Classical label Hyperion starts streaming for the first time following Universal Music acquisition

The Dvořák album from the Grammy Award-winning Takács Quartet (pictured) is now streaming

Hyperion Records, a classical label founded 43 years ago, has made 200 albums from its catalog available for streaming for the first time on Friday (July 28), four months after being acquired by Universal Music Group.

Founded in the UK in 1980 by the late Ted Perry MBE, the label has been managed by his son, Simon Perry, for over 20 years.

Hyperion aims to stream its entire catalog of over 2,000 recordings by spring 2024. The initial release of 200 albums includes the latest Dvořák album from the Grammy Award-winning Takács Quartet; a collection of choral anthems from Stephen Layton and Trinity College Choir Cambridge; and a new issue in The Orlando Consort’s survey of French poet-composer Guillaume de Machaut.

The label will release subsequent collections every fortnight from September 15. The second phase will feature some of Hyperion’s piano and keyboard artists like pianists Danny Driver, Stephen Hough, Pavel Kolesnikov, Steven Osborne, and harpsichordist Mahan Esfahani among others across more than 70 albums.

“These first 200 albums tell our story, and we look forward to presenting all our work from the past four decades to a new global streaming audience artist-by-artist, series-by-series.”

Simon Perry, Hyperion Records

The succeeding ‘release chapters’ will highlight different genres, including choral music, string quartets, Baroque, early music, and solo vocal performances. New chapters will be unveiled every two weeks, leading up to the complete availability of the entire catalog for streaming by spring 2024.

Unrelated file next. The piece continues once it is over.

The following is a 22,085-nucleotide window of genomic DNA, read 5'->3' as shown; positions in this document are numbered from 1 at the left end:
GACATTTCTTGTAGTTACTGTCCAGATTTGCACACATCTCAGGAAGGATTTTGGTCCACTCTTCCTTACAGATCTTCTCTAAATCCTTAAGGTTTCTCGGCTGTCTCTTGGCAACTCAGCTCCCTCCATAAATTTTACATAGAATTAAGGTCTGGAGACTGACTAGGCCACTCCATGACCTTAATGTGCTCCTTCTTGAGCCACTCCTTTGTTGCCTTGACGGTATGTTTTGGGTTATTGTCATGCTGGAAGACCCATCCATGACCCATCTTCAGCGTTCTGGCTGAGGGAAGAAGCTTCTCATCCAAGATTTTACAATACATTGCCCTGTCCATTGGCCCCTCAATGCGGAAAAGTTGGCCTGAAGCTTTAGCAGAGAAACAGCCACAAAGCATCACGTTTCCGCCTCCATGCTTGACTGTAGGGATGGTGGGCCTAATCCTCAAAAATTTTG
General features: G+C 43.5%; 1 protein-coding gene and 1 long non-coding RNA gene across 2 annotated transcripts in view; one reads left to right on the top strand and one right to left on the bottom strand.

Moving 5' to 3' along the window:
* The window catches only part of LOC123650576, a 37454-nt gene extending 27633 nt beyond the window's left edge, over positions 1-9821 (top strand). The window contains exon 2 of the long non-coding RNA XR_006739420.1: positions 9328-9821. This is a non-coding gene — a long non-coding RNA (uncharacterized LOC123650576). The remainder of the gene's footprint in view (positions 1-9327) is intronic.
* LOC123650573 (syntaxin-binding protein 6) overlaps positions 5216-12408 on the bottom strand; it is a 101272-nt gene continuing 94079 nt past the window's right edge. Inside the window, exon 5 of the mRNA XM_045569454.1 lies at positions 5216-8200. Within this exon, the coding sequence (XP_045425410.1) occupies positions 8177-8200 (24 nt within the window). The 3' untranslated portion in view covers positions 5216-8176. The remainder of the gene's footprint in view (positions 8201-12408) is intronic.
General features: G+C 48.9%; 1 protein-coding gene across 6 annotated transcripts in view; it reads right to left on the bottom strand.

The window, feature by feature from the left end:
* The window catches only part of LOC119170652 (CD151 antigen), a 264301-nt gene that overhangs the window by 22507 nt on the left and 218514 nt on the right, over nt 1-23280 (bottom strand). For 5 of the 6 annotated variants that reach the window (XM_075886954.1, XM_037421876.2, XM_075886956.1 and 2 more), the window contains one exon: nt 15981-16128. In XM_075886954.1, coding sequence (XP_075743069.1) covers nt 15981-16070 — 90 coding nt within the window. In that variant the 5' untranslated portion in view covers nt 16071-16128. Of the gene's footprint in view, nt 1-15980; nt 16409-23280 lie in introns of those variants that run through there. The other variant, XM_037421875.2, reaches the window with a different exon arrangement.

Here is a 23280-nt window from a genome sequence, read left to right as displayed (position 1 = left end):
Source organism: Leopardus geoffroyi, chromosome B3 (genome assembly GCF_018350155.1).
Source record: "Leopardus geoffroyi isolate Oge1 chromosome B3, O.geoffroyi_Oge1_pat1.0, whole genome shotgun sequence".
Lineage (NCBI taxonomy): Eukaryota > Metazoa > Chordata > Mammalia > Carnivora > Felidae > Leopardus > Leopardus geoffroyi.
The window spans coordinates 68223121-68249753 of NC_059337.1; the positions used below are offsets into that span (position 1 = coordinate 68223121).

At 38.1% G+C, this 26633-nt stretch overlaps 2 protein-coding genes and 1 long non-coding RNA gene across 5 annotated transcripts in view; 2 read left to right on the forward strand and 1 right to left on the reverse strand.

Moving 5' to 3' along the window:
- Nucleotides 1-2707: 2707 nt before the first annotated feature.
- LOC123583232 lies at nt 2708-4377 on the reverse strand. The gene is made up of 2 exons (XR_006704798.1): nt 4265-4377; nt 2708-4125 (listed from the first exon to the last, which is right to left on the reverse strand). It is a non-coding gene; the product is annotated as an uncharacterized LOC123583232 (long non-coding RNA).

In addition to releasing its existing catalog for streaming, Hyperion says it will continue to ensure that all new titles are available for streaming, physical purchase, and download. 

The label added that its editorial standards will be maintained in the streaming world, including cover artwork and detailed digital booklets in multiple languages.

The transition to streaming comes after Universal Music Group acquired Hyperion in March, integrating the label into UMG’s collection of classical labels, which includes names like Decca and Deutsche Grammophon. 

It also comes as UMG sharpens its focus on classical music after launching its own streaming service for classical music through Deutsche Grammophon in November 2022.

“The arrival of Hyperion on the world’s streaming platforms offers a special moment of discovery for this precious and pioneering label,” said Dickon Stainer, UMG’s President of Global Classics & Jazz.

Simon Perry, Managing Director of Hyperion, added: “We searched for and found a long-term home that is committed to our values, artists, recordings and editorial style and we are delighted that our entire back catalogue as well as new and future releases will be available on streaming platforms in the coming months.”

“These first 200 albums tell our story, and we look forward to presenting all our work from the past four decades to a new global streaming audience artist-by-artist, series-by-series. Each had their challenges and now they come together to tell a narrative, hopefully a powerful one, of what can happen when you make space for musicians to thrive: it’s why Hyperion has worked.”

The move also comes as the appetite for classical music returns. Apple Music debuted its standalone Apple Music Classical app in March after acquiring classical music streaming service Primephonic.

Martin Kudla, Deputy Director and Digital Marketing Manager at Czech record label SUPRAPHON, had earlier said in an interview with MBW that classical music “is not subject to trends and fads [like] popular music.”

“The genre shows longer-term value across generations,” Kudla said.

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